Wednesday, January 18, 2017

Liberal Education and the Three Illiberal Educations

A liberal education must be rooted in grammar, logic, and rhetoric. (Not just these, but I'm only going to discuss these three). If any are neglected, you do not and cannot have a liberal education.

Education today is postmodern, meaning exclusively rhetorical, meaning illiberal. Almost all of our problems with education, from the general lack of knowledge to the rise of the social justice warriors, can be traced to this fact. Grammar and logic are both actively neglected, indeed outright discouraged. I have taught composition classes, and I know. I have been told explicitly not to spend more than a week on either grammar or logic, and most of the composition classes I have taught have even been titled "Rhetoric."

Grammar is of course more than just grammar in the narrow sense of the term, though is most certainly must include that as well. Stratford Caldecott in Beauty in the Word argues that grammar also includes mythos and memory as well. Indeed, ht points out that the ancient Greeks understood the arts as being products of the memory. We have to have an education founded in memory, in stories, in understanding the deep relations among things. With grammar, we see that each and every sentence is really a little story, and thus we understand the narrative structure of our thinking itself, insofar as that thinking is rooted in language. More, what are we remembering but tradition? Thus tradition is tied in with grammar.

Caldecott points out that a grammar education (and grammatical world view) is what dominated in the pre-Enlightenment era. With the Renaissance and the rise of the Enlightenment, we moved toward a more logic-reason based education and world view. Logic, thinking, and knowledge are what came to dominate, with the resultant rise in science. Logic is unconnected with tradition, and an over-emphasis of logic can result in a rejection of tradition. Naturally, we need an education in logic, broadly understood, as it helps us better understand what is true (and to reject what in tradition is not true), but its over-emphasis unbalanced us and resulted in a backlash.

Rhetoric emphasizes persuasion and it is deeply connected to community. What will persuade people? What will foster community? While Aristotle argues you need logos, ethos, and pathos, if rhetoric becomes overly dominant, it is typically logos which suffers (especially if it is logic which is specifically what people are reacting against). And while stories are typically used to persuade and create pathos, those stories are inevitably unconnected to tradition (or outright reject tradition). Ethos becomes emphasized over everything, which gets expressed in the postmodern world as 'I am good because I oppose racism and sexism and homophobia, so you should listen to me and do as I say.' While the first may be true (I think it is, anyway), the latter doesn't necessarily follow. More, it gets reversed such that people think that 'Because I am good, I am right,' meaning that if they are right then you are wrong, and if you are wrong then you are not good, and if you are not good you are racist, sexist, and homophobic. More, that ethos is based almost entirely on pathos, meaning how the person feels about something is what matters. This is where the social justice warriors come from.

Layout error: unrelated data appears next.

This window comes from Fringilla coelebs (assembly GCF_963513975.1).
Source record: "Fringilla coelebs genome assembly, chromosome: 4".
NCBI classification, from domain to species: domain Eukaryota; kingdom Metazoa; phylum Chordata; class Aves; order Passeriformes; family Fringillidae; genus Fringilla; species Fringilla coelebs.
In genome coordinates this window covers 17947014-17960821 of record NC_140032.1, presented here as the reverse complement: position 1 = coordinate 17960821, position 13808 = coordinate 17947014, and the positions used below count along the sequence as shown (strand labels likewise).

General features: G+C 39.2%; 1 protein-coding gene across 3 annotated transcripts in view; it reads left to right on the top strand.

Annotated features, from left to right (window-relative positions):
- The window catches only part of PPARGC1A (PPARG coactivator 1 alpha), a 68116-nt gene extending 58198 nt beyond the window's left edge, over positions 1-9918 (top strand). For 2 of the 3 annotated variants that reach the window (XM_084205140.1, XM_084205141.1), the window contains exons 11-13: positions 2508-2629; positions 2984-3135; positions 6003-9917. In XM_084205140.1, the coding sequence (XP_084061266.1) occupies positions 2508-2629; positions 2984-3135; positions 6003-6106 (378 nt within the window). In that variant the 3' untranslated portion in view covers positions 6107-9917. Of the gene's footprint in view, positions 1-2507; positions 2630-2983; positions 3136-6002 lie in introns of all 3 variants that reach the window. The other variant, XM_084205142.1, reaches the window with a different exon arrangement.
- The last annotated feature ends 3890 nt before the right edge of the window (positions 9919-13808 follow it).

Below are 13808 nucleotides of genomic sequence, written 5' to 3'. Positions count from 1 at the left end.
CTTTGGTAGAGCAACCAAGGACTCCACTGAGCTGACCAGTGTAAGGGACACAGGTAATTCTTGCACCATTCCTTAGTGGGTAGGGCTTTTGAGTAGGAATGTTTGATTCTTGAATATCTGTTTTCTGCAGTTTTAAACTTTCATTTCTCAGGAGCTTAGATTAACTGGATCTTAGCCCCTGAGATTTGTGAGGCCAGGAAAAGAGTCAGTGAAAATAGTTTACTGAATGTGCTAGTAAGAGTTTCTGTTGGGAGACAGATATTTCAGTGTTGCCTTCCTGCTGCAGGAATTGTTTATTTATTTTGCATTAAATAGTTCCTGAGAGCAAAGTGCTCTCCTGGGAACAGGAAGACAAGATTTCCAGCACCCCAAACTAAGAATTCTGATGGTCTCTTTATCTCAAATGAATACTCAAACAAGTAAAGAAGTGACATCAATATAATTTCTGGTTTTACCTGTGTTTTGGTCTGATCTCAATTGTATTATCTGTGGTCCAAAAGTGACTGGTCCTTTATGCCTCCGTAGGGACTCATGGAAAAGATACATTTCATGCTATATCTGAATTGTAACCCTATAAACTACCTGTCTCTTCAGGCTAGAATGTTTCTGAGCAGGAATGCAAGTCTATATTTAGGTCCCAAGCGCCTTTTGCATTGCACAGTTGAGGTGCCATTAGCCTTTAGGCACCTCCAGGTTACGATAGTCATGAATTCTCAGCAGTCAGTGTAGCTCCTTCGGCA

The danger is that we react against rhetoric in the same way and return to either a pure grammar or a pure logic. Indeed, there are some indications that we are returning to a more grammatical way of viewing the world with complex systems theory. The good news is that complex systems theory is also a logic based on that grammar, and it is a recognition of the necessary fact of community in all things as well. A recognition of deep structures fostering ecological rationality in the creation and maintenance of community at all levels of reality is precisely what systems theory, or spontaneous orders theory, is all about.

To understand the world this way means we necessarily must start receiving a liberal education. A liberal education prepares us to understand the world as deeply complex, interactive, and interrelated. Each of the parts of liberal education contribute, but when they are individually emphasized at the expense of each other, education becomes deeply illiberal. Which is why education (and our societies) seem to swing between liberalism and various illiberalisms. Rarely do the three liberal language arts come together to reinforce each other, but when they do, we get a renaissance. Our current illiberal society is dominated by rhetoric. We need to reunite it with grammar and logic (and of course the other liberal arts) to rebuild our educational systems and renew our world.


Monday, January 16, 2017

Three Poems Published in The Dial

There's a new literary magazine out there called The Dial: A Magazine for Poetry, Philosophy and Religion, in which I have three poems. The editor tried to place the poems in thematic conjunction, meaning you should really read it from cover to cover.

My poems in the collection are:

The Culture of Children

Ends and Means

Divine Knowledge

The editor is interested in publishing libertarian authors, though as you can see from the collection that the magazine itself doesn't have an overwhelmingly oppressive ideology upon which it insists. It's much more interesting than that. 

Monday, January 02, 2017

Constructal Law, Rights, Morals, Justice

Does the constructal law prove the existence of natural rights? Is the constructal law the bridge between is and ought we've been looking for?

While I do think there is much to recommend in the linked approach, the author seems to neglect our evolved social behaviors, which do provide us with a certain degree of duration if not eternity.

Of course, these network processes producing these structures are found at the physical, biological, psychological, and social (including economic) levels, so we shouldn't be surprised if life itself doesn't create rights through following these rules of flow, and we also shouldn't be surprised if these rights find varying expressions in social-level flows.